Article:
Feng Suave explore the influence of the 70s and the “audio tour into your own world“ effect of Psychedelic Rock.
Rehashing old music into new music isn’t anything new. It’s done every time new music is made. It’s why most adequate people love music and musical theory states conjectures that memory and music have a deep relation in “theories designed to explain cognitive processing of linguistic stimuli apply reasonably well to musical stimuli.” You don’t have to be a scientist or even a musician to know that means music makes the brain do cool and strange stuff.
The framework of rehashing old music is exactly what psychedelic and proudly Dutch duo Feng Suave have been working on. Consisting of Daniel De Jong and Daniel Elvis Schoemaker, they describe their mindset as, “reminiscent of bygone times when vocals are drowned in reverb and instruments are seemingly recorded underwater.” So are they an ode to past achievements? To Hendrix’s fuzzed-out guitar and Curtis Mayfield’s soprano voice? Perhaps. If the duo is looked at as black and white.
A cover band is a cover band, though, and Feng Suave is not that. The band’s appreciation of the lo-fi effect, the underwater sound repurposed in the modern day, reaches back to their love of the 70s and its decade of funk and R&B music. Elements from that era, and other funky eras as well, are all thrown in the bag of tricks for Feng Suave to absorb.
Beyond the group’s adoration of past musical endeavours (“the last five decades” and “treasure trove” were used to describe their pool of study) is a band that is handpicking elements and forming them in their own voice.
“We feel all the music you’re exposed to will seep through in your own creations,” says De Jong. “The wider the variety of music you listen to, the more you can venture into the grey areas between genres.”
However, the 70s and its flared pants and white leisure suits will always be the starting point for the Dutch duo. “We tend to always come back to 70s music. We both feel that’s the sweet spot in history,” Schoemaker exclaims. “They had good enough equipment to make warm, crisp, stereo recordings but shitty enough equipment to prevent it from sounding all polished and glossed-up.”
The special effects, pedals and amps that were so famously catalogued in the 70’s as add-ons to the funk and R&B world have become tour guides in the band’s quest to find their own wave in through dated equipment.
Social media, and the various platforms available, are about the only thing that Feng Suave stays away from. They hold a strong dissonance from their phones and social media, and even now, if the group’s success were measured by their social media activity, it would be resoundingly flat.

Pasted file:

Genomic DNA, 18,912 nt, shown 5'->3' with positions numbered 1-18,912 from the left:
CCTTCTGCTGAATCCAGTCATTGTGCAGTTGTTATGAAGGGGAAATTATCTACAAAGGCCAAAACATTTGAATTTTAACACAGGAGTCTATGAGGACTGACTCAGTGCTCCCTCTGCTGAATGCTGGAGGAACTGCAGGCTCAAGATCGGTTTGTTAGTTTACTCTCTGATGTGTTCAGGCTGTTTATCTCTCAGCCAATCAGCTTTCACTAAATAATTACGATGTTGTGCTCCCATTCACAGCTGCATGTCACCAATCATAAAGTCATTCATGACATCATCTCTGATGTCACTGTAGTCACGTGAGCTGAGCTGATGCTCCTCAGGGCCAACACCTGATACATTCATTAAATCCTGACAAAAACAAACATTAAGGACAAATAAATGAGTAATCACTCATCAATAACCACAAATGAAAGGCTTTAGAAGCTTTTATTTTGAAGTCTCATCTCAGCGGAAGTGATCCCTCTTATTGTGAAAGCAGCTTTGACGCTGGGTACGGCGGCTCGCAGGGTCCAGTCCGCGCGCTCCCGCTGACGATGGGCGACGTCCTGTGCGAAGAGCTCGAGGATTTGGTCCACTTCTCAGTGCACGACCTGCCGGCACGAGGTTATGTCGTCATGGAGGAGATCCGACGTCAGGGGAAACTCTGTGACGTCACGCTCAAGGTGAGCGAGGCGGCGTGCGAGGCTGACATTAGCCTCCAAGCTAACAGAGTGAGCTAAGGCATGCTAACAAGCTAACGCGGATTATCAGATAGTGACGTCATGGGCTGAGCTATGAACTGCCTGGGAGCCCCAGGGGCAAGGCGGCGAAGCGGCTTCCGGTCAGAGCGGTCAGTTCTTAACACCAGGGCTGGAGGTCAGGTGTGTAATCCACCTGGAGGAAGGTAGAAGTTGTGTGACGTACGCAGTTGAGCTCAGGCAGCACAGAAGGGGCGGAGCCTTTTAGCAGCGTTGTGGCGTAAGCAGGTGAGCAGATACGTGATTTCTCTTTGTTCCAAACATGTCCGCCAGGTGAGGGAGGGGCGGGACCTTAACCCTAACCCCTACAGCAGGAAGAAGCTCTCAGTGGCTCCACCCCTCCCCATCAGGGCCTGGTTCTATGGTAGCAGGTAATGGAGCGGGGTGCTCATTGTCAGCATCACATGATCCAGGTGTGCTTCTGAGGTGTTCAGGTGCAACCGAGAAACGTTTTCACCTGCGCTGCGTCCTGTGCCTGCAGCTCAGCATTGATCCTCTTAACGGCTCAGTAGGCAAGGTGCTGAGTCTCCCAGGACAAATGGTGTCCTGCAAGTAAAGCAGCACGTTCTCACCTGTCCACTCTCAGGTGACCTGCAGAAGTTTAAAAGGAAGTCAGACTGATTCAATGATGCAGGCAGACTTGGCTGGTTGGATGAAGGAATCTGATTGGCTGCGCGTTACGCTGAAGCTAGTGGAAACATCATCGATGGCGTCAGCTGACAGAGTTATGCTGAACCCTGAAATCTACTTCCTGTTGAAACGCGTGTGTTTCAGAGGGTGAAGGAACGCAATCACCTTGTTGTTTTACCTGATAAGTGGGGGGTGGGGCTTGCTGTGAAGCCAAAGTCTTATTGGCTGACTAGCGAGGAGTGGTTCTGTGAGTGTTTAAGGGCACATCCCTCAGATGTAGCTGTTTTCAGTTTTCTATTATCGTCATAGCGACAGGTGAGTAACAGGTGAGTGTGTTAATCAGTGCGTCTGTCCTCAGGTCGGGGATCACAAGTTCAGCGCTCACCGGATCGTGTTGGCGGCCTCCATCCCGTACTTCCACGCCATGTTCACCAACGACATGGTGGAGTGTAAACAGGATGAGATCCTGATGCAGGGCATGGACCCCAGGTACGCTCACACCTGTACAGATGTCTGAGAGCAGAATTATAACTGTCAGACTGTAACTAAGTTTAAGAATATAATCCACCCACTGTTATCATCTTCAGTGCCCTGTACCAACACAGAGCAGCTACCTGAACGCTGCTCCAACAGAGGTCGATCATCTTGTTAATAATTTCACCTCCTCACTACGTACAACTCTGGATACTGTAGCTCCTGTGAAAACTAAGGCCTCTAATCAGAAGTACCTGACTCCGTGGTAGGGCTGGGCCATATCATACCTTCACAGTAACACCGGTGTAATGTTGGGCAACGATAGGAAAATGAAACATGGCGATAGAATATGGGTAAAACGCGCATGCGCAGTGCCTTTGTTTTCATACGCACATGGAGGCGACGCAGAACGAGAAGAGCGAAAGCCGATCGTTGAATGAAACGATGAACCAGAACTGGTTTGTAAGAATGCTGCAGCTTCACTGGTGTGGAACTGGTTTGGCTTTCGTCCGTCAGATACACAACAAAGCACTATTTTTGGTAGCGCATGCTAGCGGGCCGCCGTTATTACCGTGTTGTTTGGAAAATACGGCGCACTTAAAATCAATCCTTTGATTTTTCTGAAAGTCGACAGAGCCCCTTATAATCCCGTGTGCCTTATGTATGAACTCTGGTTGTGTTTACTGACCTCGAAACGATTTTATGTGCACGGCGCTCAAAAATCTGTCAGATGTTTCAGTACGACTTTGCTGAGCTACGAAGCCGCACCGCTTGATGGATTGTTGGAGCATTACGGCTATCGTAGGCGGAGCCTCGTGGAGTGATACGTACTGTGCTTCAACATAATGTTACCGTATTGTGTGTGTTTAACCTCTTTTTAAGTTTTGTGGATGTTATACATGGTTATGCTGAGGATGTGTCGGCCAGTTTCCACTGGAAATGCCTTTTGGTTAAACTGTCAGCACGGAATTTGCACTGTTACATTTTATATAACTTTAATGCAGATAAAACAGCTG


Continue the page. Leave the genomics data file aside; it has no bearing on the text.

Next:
“We both just enjoy being off the grid, so we don’t really like our phones buzzing with notifications all the time, maybe that’s part of it. But we do love to connect with people and fans, and it’s important to maintain an online presence,” De Jong says. “But we also want people to get off their phone and smell a fucking flower for once, and then come to our show.”
Its good that Feng Suave’s talent isn’t measured by their Instagram likes that are lit up by some apparatus in their pocket, but by their (ideally) Fender Jazzmaster and 1964 Reissued Fender Reverb amp. Rather than alter their social media profiles, they get down in looking for “a groovy foundation that the rest of the song can float above.” But while the group’s stance on social media is to hold back, it will be interesting to see how they navigate the hard ride of bringing their own influence to the world spectrum of psychedelic music sans an online presence.
They’re happy where they are right now, with the group telling me that their smooth bass and reverb’d guitar recently helped guide a man to stop smoking crack. And if one person, just one dude, can abscond from the alluring crack rock by listening to them, that’s pretty badass indeed.
And, as Feng Suave continues to break down with groovy bass lines that directly attach to whatever lobe of our brain likes funkadelic music, maybe they’ll break the modern template of social media and music coming together to define fame. But, more importantly, the Dutch friends can entice more people who enjoy connecting with the past five decades of music, and ideally, help them stop smoking crack.
Words by Sam Farrell – Feng Suave’s Self-Entitled EP is available on all platforms.